middle passage myths: go fund drexciya’s graphic novel

January 4, 2019
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Detroit’s foundational techno music scene has many great stories, but few of them match that of Drexciya, the electro duo of James Stinson and Gerald Donald who often went purposefully unacknowledged on their own releases. For a decade before Stinson’s tragic passing from a heart condition in 2002, Drexciya brought together tales of the Middle Passage — specifically, of Africans thrown overboard from slave ships — with myths of Black people’s underwater regeneration, survival and the building of a new heroic society, and set it to radical synthesizer music. Drexciya’s creative ideas were tailor-made for visual representation. Which happened to be the realm of Detroit artist Abdul Qadim Haqq, whose paintings provided imagery for many of the city’s legendary electronic musicians, and who for much of Drexciya’s career teased out Stinson and Donald’s imaginations through gorgeous cover art. Now, Haaq is compiling these ideas into a graphic novel — and he’s crowd-funding its production.   

“Shark Woman” by A. Qadim Haqq

The Book of Drexciya, Volume One will visually expand on the mythology that Stinson and Donald brought to life through sound, and promises to be “the first in a series that will tell the Drexciyan storyline in its entirety. From the origin story to several hundred years after the founding of the Drexciyan Empire.” The book will be helmed by Haaq, and assisted by other veteran artist/musicians in the Detroit community, including another prominent figure in the city’s techno community, Alan Oldham (aka DJ T-1000). The project has the full support of Donald and surviving members of James Stinson’s family, and its target for completion is September 14th, 2019, which would have been Stinson’s 50th birthday. In addition to artist compensation and production costs, the proceeds from the crowdfunding will also go to Stinson’s mother “to help bring relief and lend support in a time of need…[as] hardships have fallen on his family” since James passing.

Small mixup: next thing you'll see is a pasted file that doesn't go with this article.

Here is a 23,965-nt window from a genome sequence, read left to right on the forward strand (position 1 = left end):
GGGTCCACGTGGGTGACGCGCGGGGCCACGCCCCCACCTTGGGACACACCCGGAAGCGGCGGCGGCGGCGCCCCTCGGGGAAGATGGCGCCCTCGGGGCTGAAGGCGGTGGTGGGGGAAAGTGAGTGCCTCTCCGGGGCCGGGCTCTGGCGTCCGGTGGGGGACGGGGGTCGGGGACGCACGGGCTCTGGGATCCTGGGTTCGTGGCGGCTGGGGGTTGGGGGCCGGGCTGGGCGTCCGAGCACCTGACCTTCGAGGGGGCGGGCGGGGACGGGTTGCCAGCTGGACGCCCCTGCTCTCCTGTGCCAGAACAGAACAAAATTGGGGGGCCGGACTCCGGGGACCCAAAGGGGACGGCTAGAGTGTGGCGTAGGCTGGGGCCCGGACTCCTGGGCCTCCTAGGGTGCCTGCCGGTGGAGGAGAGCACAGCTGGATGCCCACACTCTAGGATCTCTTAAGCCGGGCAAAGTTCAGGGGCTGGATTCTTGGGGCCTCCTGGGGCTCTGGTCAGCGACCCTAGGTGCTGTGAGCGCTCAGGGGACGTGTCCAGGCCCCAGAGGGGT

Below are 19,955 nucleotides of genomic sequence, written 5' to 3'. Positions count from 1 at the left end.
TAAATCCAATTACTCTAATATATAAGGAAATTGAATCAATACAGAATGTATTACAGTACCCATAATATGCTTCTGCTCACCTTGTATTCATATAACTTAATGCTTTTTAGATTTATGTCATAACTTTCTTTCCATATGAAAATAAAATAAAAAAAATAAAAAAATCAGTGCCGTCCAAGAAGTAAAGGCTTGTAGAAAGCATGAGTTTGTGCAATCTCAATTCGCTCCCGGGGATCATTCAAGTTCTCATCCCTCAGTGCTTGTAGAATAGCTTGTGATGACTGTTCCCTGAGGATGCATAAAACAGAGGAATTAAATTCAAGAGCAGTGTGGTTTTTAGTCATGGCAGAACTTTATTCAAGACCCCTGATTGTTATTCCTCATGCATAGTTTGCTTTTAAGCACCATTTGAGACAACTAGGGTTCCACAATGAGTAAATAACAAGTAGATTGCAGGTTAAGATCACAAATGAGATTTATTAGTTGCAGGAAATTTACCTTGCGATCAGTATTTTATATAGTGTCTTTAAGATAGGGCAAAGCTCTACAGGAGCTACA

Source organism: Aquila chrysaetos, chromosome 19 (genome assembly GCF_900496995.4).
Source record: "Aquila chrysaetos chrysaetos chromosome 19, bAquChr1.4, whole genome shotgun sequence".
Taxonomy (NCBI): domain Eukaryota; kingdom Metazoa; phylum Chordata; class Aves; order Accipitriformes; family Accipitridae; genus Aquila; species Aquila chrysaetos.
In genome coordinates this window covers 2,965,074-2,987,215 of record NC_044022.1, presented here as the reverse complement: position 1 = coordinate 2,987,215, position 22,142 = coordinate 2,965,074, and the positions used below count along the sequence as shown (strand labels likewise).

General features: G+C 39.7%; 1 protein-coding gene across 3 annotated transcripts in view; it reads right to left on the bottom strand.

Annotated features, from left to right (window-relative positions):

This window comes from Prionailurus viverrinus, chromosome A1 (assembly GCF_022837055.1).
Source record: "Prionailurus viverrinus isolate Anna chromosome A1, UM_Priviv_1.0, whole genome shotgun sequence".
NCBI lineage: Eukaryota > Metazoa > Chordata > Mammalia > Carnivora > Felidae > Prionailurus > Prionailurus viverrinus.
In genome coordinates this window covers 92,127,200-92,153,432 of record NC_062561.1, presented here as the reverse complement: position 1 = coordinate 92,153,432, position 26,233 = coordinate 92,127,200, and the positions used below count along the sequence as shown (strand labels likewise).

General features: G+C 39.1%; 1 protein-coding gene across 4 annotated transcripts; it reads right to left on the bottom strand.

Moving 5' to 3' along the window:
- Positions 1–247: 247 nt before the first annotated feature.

“Bubble One Commander” by A. Qadim Haqq

Though Drexciya’s music made almost no commercial headway during James’ lifetime, their musical influence and their engagement with African diasporic history to shape a fantastical and heroic Black future, made Stinson and Donald deeply ahead of their time. To say they were AFROPUNK as fuck, would be a massive understatement. In his absolutely essential contemporary Black music text, More Brilliant Than the Sun: Adventures in Sonic Fiction, the author/philosopher Kodwo Eshun describes Drexciya’s music as “monsters from the low-end which submerge you into liquid dystopia….Each [release] militarizes Parliament’s ‘70s and Hendrix’s ‘60s Atlantean utopias. Their underwater paradise is hydroterritorialized into a geopolitical subcontinent….The Bermuda triangle becomes a basstation from which wave jumper commandos and the ‘dreaded Drexciya stingray and barracuda battalions’ launch their aquatic invasion against the AudioVisual Programmers.” And Kodwo is not exaggerating.

“Wave Jumpers” by A. Qadim Haqq

In the hands of a visual master like Abdul Qadim Haqq, how could such work not turn into an incredible graphic novel? Please support The Book of Drexciya, Volume One.